If you’re looking to make the whole organization agile—through iterative work cycles, continuous improvement, and direct feedback from customers—fear has to be involved to some degree. But in order to foster a culture of honesty and trust, this uneasiness will have to be overcome.
One of the biggest myths in the world of agile development is that there is not enough time to do security testing. Sanjay Zalavadia shows you the most efficient and cost-effective way of performing security testing in an agile environment: by rolling it into each sprint incrementally, from day one.
We often attribute project delays to internal reasons, such as poor management, lack of collaboration, resource issues, and software quality, but there are often reasons that fall outside of the norm. Rajini Padmanaban provides some examples of these types of project delays and how to manage them.
As organizations embrace agile, requirements become a challenge because they must be considered and validated in each (short) sprint. Ideally, nonfunctional requirements should be a continuous focus throughout the project. Here are some ways to better address NFRs in an agile development lifecycle.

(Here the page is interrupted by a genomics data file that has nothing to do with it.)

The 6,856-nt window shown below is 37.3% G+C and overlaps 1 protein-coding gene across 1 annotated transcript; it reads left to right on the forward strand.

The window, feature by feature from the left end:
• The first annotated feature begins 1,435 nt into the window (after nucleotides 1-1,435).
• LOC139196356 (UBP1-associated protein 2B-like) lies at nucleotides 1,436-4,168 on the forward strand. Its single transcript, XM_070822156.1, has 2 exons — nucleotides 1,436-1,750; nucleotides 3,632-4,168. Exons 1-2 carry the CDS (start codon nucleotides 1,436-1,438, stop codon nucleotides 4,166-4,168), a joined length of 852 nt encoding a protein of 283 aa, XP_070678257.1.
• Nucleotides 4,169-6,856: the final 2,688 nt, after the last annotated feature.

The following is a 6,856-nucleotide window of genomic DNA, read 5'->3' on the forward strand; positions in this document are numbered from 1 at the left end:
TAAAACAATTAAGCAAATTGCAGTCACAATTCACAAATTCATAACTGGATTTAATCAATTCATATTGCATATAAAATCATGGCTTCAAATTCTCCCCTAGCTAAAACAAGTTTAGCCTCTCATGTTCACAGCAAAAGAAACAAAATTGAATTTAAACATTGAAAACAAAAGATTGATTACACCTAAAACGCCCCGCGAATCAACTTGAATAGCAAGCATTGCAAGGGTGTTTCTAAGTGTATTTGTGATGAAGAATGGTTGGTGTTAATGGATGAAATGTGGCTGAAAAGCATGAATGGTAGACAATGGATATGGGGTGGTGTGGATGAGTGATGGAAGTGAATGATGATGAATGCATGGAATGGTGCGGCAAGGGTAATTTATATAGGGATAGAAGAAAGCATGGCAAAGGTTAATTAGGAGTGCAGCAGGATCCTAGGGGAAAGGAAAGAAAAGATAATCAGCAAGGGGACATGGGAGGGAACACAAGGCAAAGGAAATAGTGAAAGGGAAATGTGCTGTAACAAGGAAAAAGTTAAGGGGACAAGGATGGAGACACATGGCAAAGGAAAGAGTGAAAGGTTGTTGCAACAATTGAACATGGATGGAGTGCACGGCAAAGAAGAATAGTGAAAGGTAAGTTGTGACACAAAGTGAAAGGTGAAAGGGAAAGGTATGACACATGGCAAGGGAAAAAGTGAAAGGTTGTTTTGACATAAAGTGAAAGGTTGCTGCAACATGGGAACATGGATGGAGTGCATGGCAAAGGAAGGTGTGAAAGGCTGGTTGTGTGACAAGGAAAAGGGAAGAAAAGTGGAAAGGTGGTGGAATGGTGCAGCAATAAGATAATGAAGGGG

Agile doesn’t always require you to throw the baby out with the bathwater. Just because you plan to incorporate agile into your team (or even your entire organization), that doesn’t mean you need to scrap whatever other practices, such as outsourcing, or methodologies you’re using.
Documenting user requirements is always a challenging phase in software development, as there are no standard processes or notations. However, communication and facilitation skills can make this activity easier. Here are five techniques for converting user stories into testable requirements.
It’s crazy to think just how far we’ve come since the term "agile" was introduced into software development back in 2001, as it seems like just about every company is incorporating these faster, more collaborative techniques into development and testing teams. But can agile be considered a fad?
Single-point estimates, whether they are for a budget or a schedule, are never correct. Things happen. Demanding that your team provide you an exact number and then treating that as a guarantee is not being a good manager—or being agile. What if you could provide a different estimation leadership?
This issue of Better Software gives best practices that will improve your skills in a variety of categories, including agile, testing, DevOps, and process. These articles aim to better your professional lives so that you and your team can deliver software technology that delights customers.
Testers are very much still needed. However, with so many new technologies and roles becoming available, some testers may want to explore options for their career paths. Michael Sowers offers an agile approach to determining your career direction, evaluating the alternatives, and developing a plan.